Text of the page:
|Publication number||US3879750 A|
|Publication date||Apr 22, 1975|
|Filing date||Jan 18, 1974|
|Priority date||Jan 18, 1974|
|Publication number||US 3879750 A, US 3879750A, US-A-3879750, US3879750 A, US3879750A|
|Inventors||Seckel Thomas G, Waz Edward M|
|Original Assignee||Eastman Kodak Co|
|Export Citation||BiBTeX, EndNote, RefMan|
|Patent Citations (3), Referenced by (8), Classifications (6)|
|External Links: USPTO, USPTO Assignment, Espacenet|
United States Patent l l Seckel et al.
[451 Apr. 22, 1975 l l TONE CORRECTION APPARATUS FOR COLOR ANALYZERS  Assignee: Eastman Kodak Company.
 Filed: Jan. 18, I974 ] Appl. No.: 434,720
 US. Cl. 358/76; 358/27; 358/80  Int. Cl. "04h 9/02 [58} Field of Search 358/27. 32. 76. 8O
 References Cited UNITED STATES PATENTS 3.459.885 8/1969 Goldmark ct all 358/37 X 3,644.664 Z/l972 Huboi ct al. 358/27 X r0 DISPLAY 3 737 56l 6/[973 Boer 358/27 Primary Emmiucr-Richard Murray Attorney. Agent. or FirmG. E. Grosser |57] ABSTRACT A signal correction apparatus is provided for use in color analyzers of the type having a scanner for photo graphic originals which produces image information in the form of an ordered train of tone value signals for the primary colors. The correction apparatus is so synchronized with the operation of such a scanner that the tone value signals may be modified according to functional relationships which are individualized by color. Using such correction apparatus, visual representations of a photographic copy image may be produced which are based on the tone response characteristics for each of the three primary colors rather than a single. compromise response characteristic.
1] Claims, 7 Drawing Figures PATENTEUAPR22|975 3.879.750
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PATENTEDAPRZZIHYS FILTER DRUM ROTATION PMENMAPMZIBYS 3.879.750
sumupfg E 7R4 6K GREEN rRA CK BLUE rRAcIr roNE vALuE SIGNAL TRAIN I 1 F NONLINEAR NONLINEAR NONLINEAR AMPLIFIER AMPLIFIER AMPLIFIER r0 DISPLAY A PPA RA ms TONE CORRECTION APPARATUS FOR COLOR ANALYZERS BACKGROUND OF THE INVENTION Field of the Invention The present invention relates to color analyzers (often referred to as color viewers") for simulating. on a cathode ray tube or other image display apparatus, the copy image which would result with various processing parameter selections in the photographic copying of a photographic original. More particularly, the invention provides apparatus which makes possible the accurate simulation by such anaylzers of photographic copying systems which exhibit disparate tone response characteristics.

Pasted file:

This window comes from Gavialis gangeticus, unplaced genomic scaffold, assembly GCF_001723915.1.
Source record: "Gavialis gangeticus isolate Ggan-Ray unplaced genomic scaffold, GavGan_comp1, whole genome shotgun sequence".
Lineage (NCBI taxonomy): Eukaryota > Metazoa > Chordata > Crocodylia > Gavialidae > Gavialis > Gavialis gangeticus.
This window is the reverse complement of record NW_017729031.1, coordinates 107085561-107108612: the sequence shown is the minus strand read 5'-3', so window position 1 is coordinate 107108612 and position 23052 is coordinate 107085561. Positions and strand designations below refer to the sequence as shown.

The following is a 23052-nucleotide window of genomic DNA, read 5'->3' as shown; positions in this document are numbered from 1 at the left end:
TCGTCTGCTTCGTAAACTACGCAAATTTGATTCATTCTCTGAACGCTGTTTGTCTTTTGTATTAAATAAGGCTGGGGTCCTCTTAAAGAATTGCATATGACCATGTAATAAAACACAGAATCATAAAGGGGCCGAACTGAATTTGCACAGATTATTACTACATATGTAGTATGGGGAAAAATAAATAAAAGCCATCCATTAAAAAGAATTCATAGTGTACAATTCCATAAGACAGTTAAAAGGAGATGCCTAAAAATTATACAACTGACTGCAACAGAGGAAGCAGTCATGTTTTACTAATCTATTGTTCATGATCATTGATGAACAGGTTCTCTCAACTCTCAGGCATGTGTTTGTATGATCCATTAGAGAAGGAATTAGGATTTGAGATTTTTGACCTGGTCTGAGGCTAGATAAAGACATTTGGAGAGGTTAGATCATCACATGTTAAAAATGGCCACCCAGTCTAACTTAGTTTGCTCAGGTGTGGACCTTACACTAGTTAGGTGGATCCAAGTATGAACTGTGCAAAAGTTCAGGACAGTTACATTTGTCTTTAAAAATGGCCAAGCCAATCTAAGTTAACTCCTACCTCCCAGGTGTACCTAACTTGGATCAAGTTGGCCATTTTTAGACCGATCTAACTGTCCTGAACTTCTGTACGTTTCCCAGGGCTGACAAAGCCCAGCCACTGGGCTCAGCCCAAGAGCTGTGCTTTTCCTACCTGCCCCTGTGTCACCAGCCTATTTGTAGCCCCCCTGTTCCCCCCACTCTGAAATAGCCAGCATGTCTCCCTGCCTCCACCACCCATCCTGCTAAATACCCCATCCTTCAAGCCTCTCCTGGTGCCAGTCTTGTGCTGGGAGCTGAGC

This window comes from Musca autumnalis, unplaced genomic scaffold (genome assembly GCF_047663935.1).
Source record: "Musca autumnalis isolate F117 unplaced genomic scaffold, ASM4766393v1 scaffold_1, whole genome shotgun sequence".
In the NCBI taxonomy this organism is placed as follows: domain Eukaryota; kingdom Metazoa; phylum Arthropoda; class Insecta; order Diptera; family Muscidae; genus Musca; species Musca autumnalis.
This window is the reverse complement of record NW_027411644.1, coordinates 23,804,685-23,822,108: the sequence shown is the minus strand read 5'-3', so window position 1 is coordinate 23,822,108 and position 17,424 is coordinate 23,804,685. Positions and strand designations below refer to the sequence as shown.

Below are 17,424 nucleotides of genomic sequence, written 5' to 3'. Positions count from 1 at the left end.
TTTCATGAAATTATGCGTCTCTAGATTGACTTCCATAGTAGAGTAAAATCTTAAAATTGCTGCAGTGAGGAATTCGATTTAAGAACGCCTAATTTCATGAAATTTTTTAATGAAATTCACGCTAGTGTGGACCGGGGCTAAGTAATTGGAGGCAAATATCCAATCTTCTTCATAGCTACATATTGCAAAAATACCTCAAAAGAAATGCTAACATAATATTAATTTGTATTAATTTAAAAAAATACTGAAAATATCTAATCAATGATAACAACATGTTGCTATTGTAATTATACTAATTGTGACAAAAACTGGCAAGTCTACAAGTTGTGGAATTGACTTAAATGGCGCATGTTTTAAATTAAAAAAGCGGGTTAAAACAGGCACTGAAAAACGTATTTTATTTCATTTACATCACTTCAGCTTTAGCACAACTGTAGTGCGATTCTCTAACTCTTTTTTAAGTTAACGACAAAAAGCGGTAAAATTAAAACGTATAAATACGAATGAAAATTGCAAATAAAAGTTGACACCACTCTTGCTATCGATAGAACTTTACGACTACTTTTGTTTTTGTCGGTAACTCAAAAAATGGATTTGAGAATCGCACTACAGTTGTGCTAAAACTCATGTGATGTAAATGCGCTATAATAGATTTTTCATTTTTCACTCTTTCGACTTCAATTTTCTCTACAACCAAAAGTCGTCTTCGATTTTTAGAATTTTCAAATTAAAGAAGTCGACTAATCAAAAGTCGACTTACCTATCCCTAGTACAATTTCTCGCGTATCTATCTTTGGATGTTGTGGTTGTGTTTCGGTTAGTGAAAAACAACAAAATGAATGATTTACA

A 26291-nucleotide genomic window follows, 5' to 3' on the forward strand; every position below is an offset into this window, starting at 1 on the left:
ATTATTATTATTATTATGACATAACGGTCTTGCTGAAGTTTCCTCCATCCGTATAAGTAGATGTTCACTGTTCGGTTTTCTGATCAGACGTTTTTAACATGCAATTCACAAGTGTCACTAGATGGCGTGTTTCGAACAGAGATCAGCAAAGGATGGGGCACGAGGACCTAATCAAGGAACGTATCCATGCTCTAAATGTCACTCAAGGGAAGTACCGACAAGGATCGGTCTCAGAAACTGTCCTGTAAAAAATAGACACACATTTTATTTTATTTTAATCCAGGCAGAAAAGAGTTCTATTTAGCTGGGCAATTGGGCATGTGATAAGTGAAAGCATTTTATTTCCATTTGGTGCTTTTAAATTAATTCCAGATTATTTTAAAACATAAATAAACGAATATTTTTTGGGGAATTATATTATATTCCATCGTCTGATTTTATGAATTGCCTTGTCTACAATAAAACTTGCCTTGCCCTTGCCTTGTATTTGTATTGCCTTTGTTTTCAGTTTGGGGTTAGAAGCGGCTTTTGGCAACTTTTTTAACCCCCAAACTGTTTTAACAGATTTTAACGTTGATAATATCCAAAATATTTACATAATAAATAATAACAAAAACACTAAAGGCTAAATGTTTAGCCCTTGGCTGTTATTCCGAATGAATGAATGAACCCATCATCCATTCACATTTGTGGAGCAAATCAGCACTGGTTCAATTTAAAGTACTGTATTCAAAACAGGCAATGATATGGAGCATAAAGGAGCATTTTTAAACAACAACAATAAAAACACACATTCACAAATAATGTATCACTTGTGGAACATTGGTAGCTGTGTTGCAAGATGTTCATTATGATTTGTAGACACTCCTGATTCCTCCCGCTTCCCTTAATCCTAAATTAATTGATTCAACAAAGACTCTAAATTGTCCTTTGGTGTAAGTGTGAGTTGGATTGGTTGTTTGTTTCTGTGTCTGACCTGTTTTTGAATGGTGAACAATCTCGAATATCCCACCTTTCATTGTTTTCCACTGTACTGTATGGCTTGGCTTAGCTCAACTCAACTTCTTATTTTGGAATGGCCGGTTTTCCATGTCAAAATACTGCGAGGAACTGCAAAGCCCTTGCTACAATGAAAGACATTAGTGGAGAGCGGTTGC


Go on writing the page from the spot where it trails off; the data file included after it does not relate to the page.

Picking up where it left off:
The invention, and the prior art, will be described with reference to the drawings, wherein:
FIG. 1 is a simplified schematic representation in perspective of a typical prior art analyzer;
FIG. 2 is a graphical representation of a set of matched tone response curves;
FIG. 3 is a graphical representation of a set of disparate tone response curves;
FIG. 4 is a diagrammatic representation of a circuit for use in apparatus according to the invention;
FIG. 5a is a simplified front view of a preferred type of timing disk;
FIG. 5b indicates a series of pulse diagrams useful in describing the operation of the timing disk of FIG. 5a,- and FIG. 6 is a schematic representation of an alternative embodiment according to the invention.
Description Relative to the Prior Art In order to fully understand the present invention, it is first necessary to become somewhat familiar with prior art apparatus for providing visual representations simulating, photographically produced, copy images. As an aid to the description which follows, reference will be made to FIG. I of the drawings. Attention is also directed to U.S. Pat. No. 3,351,707 to Dreyfoos et al. which discloses an analyzer that is essentially the same as the apparatus to be outlined in discussing the prior art.
Color analyzers serve in providing a displayed image which is a representation of the copy image which would be produced through photographic copying of a photographic original. An analyzer operator inserts therein an image bearing original and makes parameter selections which correspond to the filter and brightness selections which are available in the production of a photographic copy. Then the analyzer, based upon the original image and the set of parameter selections, simulates the response of the photographic copying system (this term herein being taken to include the processor, the sensitized materials employed and any other copy image influencing factors) and produces a display image which represents the photographic copy image which would be produced employing the simulated copying system with the corresponding set of selections.
Now referring to FIG. 1, the basic functioning of a typical color analyzer will be briefly described. For convenience of description, a color analyzer can be considered as a cooperating arrangement of basic functional components or instrumentalities including a scanning apparatus, a signal processing apparatus, a
display apparatus, a synchronizing apparatus and a parameter selection apparatus.